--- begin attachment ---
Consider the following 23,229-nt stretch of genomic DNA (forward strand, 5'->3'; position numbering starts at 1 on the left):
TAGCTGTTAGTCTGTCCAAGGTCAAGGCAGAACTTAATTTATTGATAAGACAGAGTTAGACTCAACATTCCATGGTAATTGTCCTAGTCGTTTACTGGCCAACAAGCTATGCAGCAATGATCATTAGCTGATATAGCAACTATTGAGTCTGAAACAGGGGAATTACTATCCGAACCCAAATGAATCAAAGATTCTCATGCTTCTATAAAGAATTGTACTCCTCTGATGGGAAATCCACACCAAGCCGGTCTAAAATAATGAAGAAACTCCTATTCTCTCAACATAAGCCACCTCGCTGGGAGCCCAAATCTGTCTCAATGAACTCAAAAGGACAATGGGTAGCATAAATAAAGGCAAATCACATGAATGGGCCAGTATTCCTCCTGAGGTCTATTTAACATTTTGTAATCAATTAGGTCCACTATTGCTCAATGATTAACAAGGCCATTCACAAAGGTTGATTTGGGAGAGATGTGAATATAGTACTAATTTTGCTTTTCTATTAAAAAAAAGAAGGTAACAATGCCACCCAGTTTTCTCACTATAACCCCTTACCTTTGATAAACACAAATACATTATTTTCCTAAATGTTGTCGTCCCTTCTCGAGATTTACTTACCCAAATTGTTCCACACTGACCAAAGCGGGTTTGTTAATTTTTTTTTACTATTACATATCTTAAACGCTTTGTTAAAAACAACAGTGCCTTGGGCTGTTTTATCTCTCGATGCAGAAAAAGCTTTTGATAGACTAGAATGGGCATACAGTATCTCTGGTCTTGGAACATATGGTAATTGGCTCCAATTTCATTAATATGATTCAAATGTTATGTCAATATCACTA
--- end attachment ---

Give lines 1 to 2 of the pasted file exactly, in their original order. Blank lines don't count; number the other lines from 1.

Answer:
Consider the following 23,229-nt stretch of genomic DNA (forward strand, 5'->3'; position numbering starts at 1 on the left):
TAGCTGTTAGTCTGTCCAAGGTCAAGGCAGAACTTAATTTATTGATAAGACAGAGTTAGACTCAACATTCCATGGTAATTGTCCTAGTCGTTTACTGGCCAACAAGCTATGCAGCAATGATCATTAGCTGATATAGCAACTATTGAGTCTGAAACAGGGGAATTACTATCCGAACCCAAATGAATCAAAGATTCTCATGCTTCTATAAAGAATTGTACTCCTCTGATGGGAAATCCACACCAAGCCGGTCTAAAATAATGAAGAAACTCCTATTCTCTCAACATAAGCCACCTCGCTGGGAGCCCAAATCTGTCTCAATGAACTCAAAAGGACAATGGGTAGCATAAATAAAGGCAAATCACATGAATGGGCCAGTATTCCTCCTGAGGTCTATTTAACATTTTGTAATCAATTAGGTCCACTATTGCTCAATGATTAACAAGGCCATTCACAAAGGTTGATTTGGGAGAGATGTGAATATAGTACTAATTTTGCTTTTCTATTAAAAAAAAGAAGGTAACAATGCCACCCAGTTTTCTCACTATAACCCCTTACCTTTGATAAACACAAATACATTATTTTCCTAAATGTTGTCGTCCCTTCTCGAGATTTACTTACCCAAATTGTTCCACACTGACCAAAGCGGGTTTGTTAATTTTTTTTTACTATTACATATCTTAAACGCTTTGTTAAAAACAACAGTGCCTTGGGCTGTTTTATCTCTCGATGCAGAAAAAGCTTTTGATAGACTAGAATGGGCATACAGTATCTCTGGTCTTGGAACATATGGTAATTGGCTCCAATTTCATTAATATGATTCAAATGTTATGTCAATATCACTA